Length vs. AWG vs. Ampacity: How Do These Parameters Impact Cable Choice?
A relationship between the length of the cable, its gauge, and ampacity is a common concern for our customers. Let's assess the difference between the three in simple terms.
What are length, AWG, and Ampacity? Defining The Terms
The length of the cable you buy is determined by how much cable you need to get from point A to point B.
AWG, or American Wire Gauge, is a standard measure of cable conductor size used in the United States, North America, and some countries worldwide. A small gauge indicates a large diameter of a cable. For instance, 2 THHN THWN-2 Stranded Copper Building Wire is way larger than 14 AWG THHN THWN-2 Solid Copper Building Wire. The gauges between 2 and 14 are the most common ones on the market. When you buy a cable, you always pick a particular gauge, one accurate measure of cable size.
Amperage is the common term that indicates the strength of the electrical current. The term amperage relates to the cable circuit. However, when it comes to wire and cable, a more relevant term is ampacity, which is the highest amount of current that a wire and cable conductor can carry in the circumstances of use while sticking to its proclaimed temperature rating. The measurement of cable's ampacity is in amperes, or, shortly, amps. The sizes of ampacity are available for the electrical circuits. For instance, a typical ampacity of the electrical cable in a circuit in a private home that is used for home wiring is 20 amps, while a lighting circuit requires a lower current capacity of 15 amps.
How Are Length, AWG, and Ampacity Connected?
The more the amperage of the electrical circuit is, the higher should the ampacity of a cable be and the smaller the gauge should be. The cable should be thick enough to deal with the particular amperage so that it does not warm up to a critical temperature.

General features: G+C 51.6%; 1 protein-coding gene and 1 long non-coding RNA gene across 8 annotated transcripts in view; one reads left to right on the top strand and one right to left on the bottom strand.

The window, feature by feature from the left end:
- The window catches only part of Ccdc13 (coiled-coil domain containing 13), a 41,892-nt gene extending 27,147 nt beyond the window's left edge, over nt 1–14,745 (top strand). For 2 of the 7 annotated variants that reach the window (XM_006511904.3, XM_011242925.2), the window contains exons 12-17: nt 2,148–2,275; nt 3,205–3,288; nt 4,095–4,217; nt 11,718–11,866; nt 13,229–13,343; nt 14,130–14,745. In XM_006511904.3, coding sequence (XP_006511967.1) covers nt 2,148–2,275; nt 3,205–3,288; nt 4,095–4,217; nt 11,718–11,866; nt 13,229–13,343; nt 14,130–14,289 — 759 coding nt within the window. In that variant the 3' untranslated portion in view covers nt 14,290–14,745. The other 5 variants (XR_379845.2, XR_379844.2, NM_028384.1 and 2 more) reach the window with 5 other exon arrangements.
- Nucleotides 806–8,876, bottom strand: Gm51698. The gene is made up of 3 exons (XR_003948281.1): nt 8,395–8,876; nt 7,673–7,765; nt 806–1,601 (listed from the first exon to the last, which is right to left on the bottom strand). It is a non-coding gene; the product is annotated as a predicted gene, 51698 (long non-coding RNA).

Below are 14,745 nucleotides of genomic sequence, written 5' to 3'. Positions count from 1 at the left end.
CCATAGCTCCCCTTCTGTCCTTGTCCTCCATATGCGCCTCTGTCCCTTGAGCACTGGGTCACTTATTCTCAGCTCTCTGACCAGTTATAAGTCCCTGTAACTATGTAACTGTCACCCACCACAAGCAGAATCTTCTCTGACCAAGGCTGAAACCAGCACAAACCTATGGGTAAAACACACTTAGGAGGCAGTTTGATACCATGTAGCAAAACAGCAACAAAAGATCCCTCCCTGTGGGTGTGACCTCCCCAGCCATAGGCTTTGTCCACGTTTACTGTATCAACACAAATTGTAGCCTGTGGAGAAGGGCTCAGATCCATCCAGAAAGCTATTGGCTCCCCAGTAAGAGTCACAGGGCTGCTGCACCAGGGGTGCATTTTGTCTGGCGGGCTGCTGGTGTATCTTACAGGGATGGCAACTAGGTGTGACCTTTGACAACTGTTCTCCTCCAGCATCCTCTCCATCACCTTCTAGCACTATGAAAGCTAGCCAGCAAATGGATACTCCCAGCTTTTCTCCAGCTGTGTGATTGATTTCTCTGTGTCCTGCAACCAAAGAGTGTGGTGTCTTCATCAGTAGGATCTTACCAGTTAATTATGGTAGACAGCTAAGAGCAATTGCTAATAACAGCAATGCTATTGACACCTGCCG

Does wire length affect amperage?
The length of the wire does not have a direct impact on amperage, but it does have an effect on voltage through resistance. The longer the wire, the higher is cable resistance and voltage drop.
Resistance is the term that indicates how the wire or cable resists the electrical current flow. Measurement of resistance impact is voltage drop, the term that indicates the decrease of the cable's electrical potential in a current. A voltage drop that is less than 3 percent is acceptable. In case the resistance from a particular cable does not impact the voltage drop for more than 3 percent, the impact of the wire length on resistance is not really significant, and the cable will work great without heating up. In some cases, you might have to use a smaller gauge than you otherwise would if the cable is too long. This relates mostly only to very long lengths of cables.
You can click on this page to calculate the voltage drop of a particular cable in a specific circuit to see if it is significant.